Fred Neil's two classic Elektra records albums assembled together on one CD, with new biographical notes supported by lots of photos, too. The CD is slightly uneven as a listening experience, mostly by virtue of the songs off of Tear Down the Walls, a hybrid work that has moments of inspired, heavyweight brilliance from Neil, compromised by the lighter-textured voice of Vince Martin, who almost always seems like he's trying hard to keep up with Neil and measure up to what his partner is doing. There are some brilliant songs, as the two slip into a serious blues groove on "Weary Blues"; soar together on the exultant, extended duet of "Baby" (which plays like an Indian raga with vocals); the darker-toned "Morning Dew"; and the driving, crunchy "Linin' Track," which leads into "Wild Child in a World of Trouble."
It's unsurprising that If the Jasmine Don't Get You the Bay Breeze Will, with its six extended folk-rock compositions, bears a strong resemblance to the late-'60s Capitol recordings by Neil himself, as Neil and Martin shared Nik Venet as a producer. The Neil parallels are even less unexpected given that Martin had sung with Neil as a duo in the mid-'60s (they recorded one LP for Elektra). The easygoing but emotional feel of the material and delivery is of a general piece with Neil's, but more laid-back and countrified. The loose, jazzy folk-rock feel of "Yonder Comes the Sun" bears some resemblance to late-'60s Tim Buckley as well. Martin's pleasant, high voice lacks the emotional depth of Neil's, but this remains a pleasant, if low-key, period folk-rock record. The Fred Neil similarity becomes especially prevalent on the concluding "Jasmine," a long, flowing folk-rock jam with hints of raga, much in the manner of some of the lengthier cuts on Neil's pair of Capitol studio albums.
Neil Diamond's five-decade career as a singer, songwriter, and performer has certainly been a successful one by any standard. He’s sold well over 115 million records worldwide to date and has had eight number one singles ("Cracklin Rosie," "Song Sung Blue," "Desiree," "You Don't Bring Me Flowers," "Love on the Rocks," "America," "Yesterday's Songs," and "Heartlight"), and if he hasn't always generated the kind of critical respect he probably deserves, he’s been a steady and dependable artist who has managed to keep his large core audience happy. This 23-track set surveys the whole of Diamond's recording career, collecting his key and signature sides, beginning with his first hits for Bang Records in the mid-'60s through his commercial peak for Uni/MCA between 1968 and 1972, cuts from 1980’s The Jazz Singer (a soundtrack album that went platinum five times over on Capitol Records), and ending with tracks from Diamond's two Rick Rubin-produced albums, 2005’s 12 Songs and 2008’s Home Before Dark, on Columbia Records.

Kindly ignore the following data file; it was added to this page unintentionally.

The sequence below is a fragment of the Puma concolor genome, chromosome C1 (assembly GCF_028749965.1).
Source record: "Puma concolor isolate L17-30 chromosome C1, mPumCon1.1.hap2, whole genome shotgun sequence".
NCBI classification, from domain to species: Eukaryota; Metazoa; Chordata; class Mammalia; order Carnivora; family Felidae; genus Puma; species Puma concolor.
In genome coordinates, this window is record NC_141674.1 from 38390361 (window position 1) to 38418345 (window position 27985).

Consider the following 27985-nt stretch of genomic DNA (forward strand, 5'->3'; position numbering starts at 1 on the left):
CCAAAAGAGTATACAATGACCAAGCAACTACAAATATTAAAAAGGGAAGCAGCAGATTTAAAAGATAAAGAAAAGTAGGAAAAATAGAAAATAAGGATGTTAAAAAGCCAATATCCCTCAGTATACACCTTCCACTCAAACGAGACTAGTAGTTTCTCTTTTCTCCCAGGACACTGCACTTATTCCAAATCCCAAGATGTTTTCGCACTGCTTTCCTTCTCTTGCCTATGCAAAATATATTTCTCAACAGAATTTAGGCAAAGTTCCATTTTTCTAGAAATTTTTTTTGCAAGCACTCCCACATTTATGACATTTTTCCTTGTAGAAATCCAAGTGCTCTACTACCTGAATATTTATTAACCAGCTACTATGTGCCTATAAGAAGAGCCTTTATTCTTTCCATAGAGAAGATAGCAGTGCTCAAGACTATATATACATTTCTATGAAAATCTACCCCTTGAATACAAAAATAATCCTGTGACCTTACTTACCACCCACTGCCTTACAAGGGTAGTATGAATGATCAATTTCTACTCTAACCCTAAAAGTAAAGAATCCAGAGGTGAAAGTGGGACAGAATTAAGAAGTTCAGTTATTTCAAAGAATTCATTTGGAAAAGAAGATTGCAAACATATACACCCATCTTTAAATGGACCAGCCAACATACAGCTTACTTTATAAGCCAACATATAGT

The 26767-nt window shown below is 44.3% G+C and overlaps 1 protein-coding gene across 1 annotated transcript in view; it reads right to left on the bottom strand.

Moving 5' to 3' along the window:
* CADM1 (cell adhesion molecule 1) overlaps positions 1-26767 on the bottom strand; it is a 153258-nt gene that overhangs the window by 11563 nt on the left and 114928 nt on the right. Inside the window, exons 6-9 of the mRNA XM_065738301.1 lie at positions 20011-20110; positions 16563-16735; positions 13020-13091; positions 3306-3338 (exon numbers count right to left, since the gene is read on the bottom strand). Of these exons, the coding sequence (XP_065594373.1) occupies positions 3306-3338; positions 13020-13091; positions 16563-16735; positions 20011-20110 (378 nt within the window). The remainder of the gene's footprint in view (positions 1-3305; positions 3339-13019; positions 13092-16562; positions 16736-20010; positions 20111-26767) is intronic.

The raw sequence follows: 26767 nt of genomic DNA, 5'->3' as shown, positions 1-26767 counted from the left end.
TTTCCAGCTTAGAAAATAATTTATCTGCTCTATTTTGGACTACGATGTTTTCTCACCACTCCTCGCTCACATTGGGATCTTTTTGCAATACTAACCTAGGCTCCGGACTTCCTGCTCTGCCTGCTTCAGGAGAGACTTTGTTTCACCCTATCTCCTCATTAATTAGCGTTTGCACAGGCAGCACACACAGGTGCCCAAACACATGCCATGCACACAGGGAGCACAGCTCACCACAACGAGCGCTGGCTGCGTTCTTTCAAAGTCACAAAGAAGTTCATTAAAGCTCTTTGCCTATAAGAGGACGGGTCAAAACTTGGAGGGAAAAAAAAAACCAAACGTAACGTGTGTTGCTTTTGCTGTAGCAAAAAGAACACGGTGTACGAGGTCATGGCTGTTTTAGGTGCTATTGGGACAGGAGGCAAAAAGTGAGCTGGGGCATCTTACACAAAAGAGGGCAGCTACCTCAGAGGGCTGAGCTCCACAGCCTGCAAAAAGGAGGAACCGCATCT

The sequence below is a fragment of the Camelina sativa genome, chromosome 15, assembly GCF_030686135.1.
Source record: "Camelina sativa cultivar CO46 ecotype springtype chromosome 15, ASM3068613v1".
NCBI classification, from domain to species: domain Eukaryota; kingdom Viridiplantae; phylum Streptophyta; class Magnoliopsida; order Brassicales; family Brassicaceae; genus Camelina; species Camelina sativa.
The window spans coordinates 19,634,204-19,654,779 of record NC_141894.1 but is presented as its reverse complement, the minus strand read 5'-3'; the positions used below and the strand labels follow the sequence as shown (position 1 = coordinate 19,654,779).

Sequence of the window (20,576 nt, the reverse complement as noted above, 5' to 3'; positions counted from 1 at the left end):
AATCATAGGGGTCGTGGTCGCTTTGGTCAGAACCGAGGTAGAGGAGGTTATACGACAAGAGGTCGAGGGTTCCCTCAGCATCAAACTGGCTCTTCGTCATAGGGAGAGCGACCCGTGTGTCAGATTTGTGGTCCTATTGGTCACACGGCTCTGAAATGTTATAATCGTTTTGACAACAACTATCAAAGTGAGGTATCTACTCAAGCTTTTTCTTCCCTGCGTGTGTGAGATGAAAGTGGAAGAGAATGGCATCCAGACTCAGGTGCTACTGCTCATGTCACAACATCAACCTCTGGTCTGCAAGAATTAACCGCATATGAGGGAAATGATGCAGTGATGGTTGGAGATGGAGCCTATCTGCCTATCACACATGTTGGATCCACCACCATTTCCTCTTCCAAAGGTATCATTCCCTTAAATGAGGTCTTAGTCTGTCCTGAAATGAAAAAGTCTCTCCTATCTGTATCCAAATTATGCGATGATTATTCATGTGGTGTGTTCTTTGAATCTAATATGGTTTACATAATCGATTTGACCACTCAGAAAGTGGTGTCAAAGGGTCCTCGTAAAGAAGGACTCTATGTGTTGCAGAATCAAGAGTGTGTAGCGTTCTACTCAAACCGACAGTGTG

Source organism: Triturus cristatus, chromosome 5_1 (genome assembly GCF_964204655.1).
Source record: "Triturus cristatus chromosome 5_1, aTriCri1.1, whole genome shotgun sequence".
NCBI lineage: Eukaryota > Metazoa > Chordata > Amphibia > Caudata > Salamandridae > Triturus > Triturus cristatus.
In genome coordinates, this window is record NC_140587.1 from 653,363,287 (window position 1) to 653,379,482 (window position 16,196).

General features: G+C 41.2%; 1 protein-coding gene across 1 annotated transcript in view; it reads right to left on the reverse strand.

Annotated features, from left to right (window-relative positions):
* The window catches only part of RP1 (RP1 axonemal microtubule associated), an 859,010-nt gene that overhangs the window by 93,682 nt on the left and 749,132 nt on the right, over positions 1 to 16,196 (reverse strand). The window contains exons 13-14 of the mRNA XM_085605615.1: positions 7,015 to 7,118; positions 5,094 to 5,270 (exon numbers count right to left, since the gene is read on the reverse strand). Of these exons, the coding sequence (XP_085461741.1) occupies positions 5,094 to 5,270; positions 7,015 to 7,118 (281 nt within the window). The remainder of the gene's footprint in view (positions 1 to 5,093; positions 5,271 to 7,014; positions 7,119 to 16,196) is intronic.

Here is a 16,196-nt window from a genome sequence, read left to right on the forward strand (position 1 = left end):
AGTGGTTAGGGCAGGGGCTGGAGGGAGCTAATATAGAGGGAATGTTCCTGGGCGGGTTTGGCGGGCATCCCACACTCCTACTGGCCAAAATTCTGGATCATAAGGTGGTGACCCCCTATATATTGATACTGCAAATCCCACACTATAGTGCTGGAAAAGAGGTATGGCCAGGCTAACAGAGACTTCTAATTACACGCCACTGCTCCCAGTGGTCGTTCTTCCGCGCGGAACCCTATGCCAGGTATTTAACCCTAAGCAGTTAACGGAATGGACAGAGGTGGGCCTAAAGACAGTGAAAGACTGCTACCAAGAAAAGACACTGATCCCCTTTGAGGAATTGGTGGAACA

Working together since 1978, the partnership of Zorn and Frith is one of the most enduring musical partnerships in the downtown scene. Their periodic duo concerts have always been special events in themselves, but when it happens in celebration of Zorn's 50th Birthday, it takes on even greater meaning. Two masters of improvisation meet head to head in the redhot crucible of Tonic for an hour of telepathic communication and exploration, and you are there.